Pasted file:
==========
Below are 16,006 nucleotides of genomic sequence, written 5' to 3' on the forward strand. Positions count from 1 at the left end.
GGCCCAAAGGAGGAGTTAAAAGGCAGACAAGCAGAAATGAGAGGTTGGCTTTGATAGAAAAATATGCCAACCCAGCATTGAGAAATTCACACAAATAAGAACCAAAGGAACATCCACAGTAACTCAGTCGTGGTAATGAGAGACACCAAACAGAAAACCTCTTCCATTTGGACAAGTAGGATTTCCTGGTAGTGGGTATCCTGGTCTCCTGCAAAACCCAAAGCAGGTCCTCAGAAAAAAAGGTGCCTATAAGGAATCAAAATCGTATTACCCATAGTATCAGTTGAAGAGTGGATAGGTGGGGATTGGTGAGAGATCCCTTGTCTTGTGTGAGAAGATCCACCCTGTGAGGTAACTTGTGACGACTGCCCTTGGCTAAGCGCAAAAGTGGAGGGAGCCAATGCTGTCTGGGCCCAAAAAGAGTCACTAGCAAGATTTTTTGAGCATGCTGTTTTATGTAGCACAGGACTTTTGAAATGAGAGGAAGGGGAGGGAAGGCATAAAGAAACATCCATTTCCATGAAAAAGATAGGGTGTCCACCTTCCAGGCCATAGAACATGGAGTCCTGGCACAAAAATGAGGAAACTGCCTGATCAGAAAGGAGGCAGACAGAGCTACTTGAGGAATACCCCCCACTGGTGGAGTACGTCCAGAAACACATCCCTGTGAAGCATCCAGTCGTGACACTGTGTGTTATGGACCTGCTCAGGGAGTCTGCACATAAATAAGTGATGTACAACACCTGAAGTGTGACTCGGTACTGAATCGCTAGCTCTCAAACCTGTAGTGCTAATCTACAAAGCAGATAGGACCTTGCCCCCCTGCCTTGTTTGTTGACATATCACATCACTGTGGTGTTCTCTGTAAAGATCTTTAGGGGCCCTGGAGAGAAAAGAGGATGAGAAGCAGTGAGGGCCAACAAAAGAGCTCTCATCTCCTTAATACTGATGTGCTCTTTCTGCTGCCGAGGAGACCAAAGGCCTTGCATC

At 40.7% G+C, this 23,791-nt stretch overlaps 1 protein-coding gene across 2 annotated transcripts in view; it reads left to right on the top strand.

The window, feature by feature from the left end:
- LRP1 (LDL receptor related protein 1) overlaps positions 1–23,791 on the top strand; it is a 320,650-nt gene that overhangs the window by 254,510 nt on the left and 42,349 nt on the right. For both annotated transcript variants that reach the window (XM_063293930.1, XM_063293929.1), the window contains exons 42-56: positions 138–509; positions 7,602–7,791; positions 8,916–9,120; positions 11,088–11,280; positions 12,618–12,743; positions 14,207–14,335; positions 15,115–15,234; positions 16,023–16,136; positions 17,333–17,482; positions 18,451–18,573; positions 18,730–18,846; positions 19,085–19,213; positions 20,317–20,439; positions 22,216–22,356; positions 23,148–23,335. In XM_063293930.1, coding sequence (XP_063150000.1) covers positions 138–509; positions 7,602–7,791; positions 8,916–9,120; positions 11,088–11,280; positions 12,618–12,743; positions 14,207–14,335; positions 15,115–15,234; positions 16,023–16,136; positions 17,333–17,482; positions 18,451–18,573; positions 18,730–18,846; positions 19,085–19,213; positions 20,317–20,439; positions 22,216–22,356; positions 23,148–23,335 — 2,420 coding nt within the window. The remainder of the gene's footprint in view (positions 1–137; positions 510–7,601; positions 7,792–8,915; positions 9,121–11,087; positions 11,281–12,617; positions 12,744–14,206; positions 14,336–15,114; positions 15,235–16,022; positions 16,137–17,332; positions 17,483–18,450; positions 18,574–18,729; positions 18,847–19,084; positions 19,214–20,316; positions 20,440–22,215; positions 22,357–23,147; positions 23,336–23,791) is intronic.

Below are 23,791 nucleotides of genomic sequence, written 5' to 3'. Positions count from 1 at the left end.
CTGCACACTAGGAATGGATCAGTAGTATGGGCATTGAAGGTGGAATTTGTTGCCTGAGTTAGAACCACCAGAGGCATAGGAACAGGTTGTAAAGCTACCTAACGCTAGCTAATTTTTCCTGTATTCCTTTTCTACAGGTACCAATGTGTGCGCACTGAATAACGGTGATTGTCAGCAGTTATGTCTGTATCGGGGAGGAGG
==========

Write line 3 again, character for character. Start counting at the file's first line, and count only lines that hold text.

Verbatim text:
At 40.7% G+C, this 23,791-nt stretch overlaps 1 protein-coding gene across 2 annotated transcripts in view; it reads left to right on the top strand.